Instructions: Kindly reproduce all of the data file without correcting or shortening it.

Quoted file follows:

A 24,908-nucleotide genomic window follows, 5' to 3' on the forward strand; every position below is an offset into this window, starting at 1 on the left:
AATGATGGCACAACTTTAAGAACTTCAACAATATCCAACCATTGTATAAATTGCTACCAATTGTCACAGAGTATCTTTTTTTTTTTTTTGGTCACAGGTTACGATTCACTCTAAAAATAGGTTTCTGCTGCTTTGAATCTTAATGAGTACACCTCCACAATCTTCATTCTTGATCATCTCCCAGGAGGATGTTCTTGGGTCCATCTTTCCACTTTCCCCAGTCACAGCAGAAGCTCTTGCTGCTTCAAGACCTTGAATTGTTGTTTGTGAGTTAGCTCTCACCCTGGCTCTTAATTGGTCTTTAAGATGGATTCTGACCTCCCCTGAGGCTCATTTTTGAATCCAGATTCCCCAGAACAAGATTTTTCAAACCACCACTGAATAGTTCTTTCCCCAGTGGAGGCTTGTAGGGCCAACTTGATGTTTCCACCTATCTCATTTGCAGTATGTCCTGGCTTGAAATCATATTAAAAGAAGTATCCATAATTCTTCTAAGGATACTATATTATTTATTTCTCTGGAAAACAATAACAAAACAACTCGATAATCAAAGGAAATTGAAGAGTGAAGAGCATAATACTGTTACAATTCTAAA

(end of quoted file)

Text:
A 24,908-nucleotide genomic window follows, 5' to 3' on the forward strand; every position below is an offset into this window, starting at 1 on the left:
AATGATGGCACAACTTTAAGAACTTCAACAATATCCAACCATTGTATAAATTGCTACCAATTGTCACAGAGTATCTTTTTTTTTTTTTTGGTCACAGGTTACGATTCACTCTAAAAATAGGTTTCTGCTGCTTTGAATCTTAATGAGTACACCTCCACAATCTTCATTCTTGATCATCTCCCAGGAGGATGTTCTTGGGTCCATCTTTCCACTTTCCCCAGTCACAGCAGAAGCTCTTGCTGCTTCAAGACCTTGAATTGTTGTTTGTGAGTTAGCTCTCACCCTGGCTCTTAATTGGTCTTTAAGATGGATTCTGACCTCCCCTGAGGCTCATTTTTGAATCCAGATTCCCCAGAACAAGATTTTTCAAACCACCACTGAATAGTTCTTTCCCCAGTGGAGGCTTGTAGGGCCAACTTGATGTTTCCACCTATCTCATTTGCAGTATGTCCTGGCTTGAAATCATATTAAAAGAAGTATCCATAATTCTTCTAAGGATACTATATTATTTATTTCTCTGGAAAACAATAACAAAACAACTCGATAATCAAAGGAAATTGAAGAGTGAAGAGCATAATACTGTTACAATTCTAAA